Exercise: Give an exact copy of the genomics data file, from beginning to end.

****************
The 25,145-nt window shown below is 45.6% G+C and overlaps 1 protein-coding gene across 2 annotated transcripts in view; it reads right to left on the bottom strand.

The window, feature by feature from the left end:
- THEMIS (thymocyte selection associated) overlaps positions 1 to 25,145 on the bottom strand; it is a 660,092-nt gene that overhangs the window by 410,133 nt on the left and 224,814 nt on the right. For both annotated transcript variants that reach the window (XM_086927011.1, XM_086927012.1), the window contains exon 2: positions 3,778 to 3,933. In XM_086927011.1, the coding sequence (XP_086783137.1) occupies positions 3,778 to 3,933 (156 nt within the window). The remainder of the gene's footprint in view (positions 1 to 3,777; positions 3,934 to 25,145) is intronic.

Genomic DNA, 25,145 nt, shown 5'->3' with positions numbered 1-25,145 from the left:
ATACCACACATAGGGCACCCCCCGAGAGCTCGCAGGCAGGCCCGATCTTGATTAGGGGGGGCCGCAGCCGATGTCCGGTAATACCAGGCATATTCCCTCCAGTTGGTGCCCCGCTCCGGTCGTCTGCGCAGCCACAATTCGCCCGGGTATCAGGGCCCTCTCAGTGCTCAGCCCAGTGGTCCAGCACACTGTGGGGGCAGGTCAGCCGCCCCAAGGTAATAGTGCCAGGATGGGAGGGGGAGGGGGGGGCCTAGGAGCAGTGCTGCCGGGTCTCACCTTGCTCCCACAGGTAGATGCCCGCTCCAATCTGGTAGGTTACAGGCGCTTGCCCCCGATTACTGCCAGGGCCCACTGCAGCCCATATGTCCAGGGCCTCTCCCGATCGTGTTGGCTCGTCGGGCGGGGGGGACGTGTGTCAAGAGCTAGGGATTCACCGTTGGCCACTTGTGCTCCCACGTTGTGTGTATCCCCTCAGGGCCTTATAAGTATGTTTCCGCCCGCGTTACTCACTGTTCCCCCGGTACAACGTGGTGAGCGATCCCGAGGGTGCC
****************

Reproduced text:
The 25,145-nt window shown below is 45.6% G+C and overlaps 1 protein-coding gene across 2 annotated transcripts in view; it reads right to left on the bottom strand.

The window, feature by feature from the left end:
- THEMIS (thymocyte selection associated) overlaps positions 1 to 25,145 on the bottom strand; it is a 660,092-nt gene that overhangs the window by 410,133 nt on the left and 224,814 nt on the right. For both annotated transcript variants that reach the window (XM_086927011.1, XM_086927012.1), the window contains exon 2: positions 3,778 to 3,933. In XM_086927011.1, the coding sequence (XP_086783137.1) occupies positions 3,778 to 3,933 (156 nt within the window). The remainder of the gene's footprint in view (positions 1 to 3,777; positions 3,934 to 25,145) is intronic.

Genomic DNA, 25,145 nt, shown 5'->3' with positions numbered 1-25,145 from the left:
ATACCACACATAGGGCACCCCCCGAGAGCTCGCAGGCAGGCCCGATCTTGATTAGGGGGGGCCGCAGCCGATGTCCGGTAATACCAGGCATATTCCCTCCAGTTGGTGCCCCGCTCCGGTCGTCTGCGCAGCCACAATTCGCCCGGGTATCAGGGCCCTCTCAGTGCTCAGCCCAGTGGTCCAGCACACTGTGGGGGCAGGTCAGCCGCCCCAAGGTAATAGTGCCAGGATGGGAGGGGGAGGGGGGGGCCTAGGAGCAGTGCTGCCGGGTCTCACCTTGCTCCCACAGGTAGATGCCCGCTCCAATCTGGTAGGTTACAGGCGCTTGCCCCCGATTACTGCCAGGGCCCACTGCAGCCCATATGTCCAGGGCCTCTCCCGATCGTGTTGGCTCGTCGGGCGGGGGGGACGTGTGTCAAGAGCTAGGGATTCACCGTTGGCCACTTGTGCTCCCACGTTGTGTGTATCCCCTCAGGGCCTTATAAGTATGTTTCCGCCCGCGTTACTCACTGTTCCCCCGGTACAACGTGGTGAGCGATCCCGAGGGTGCC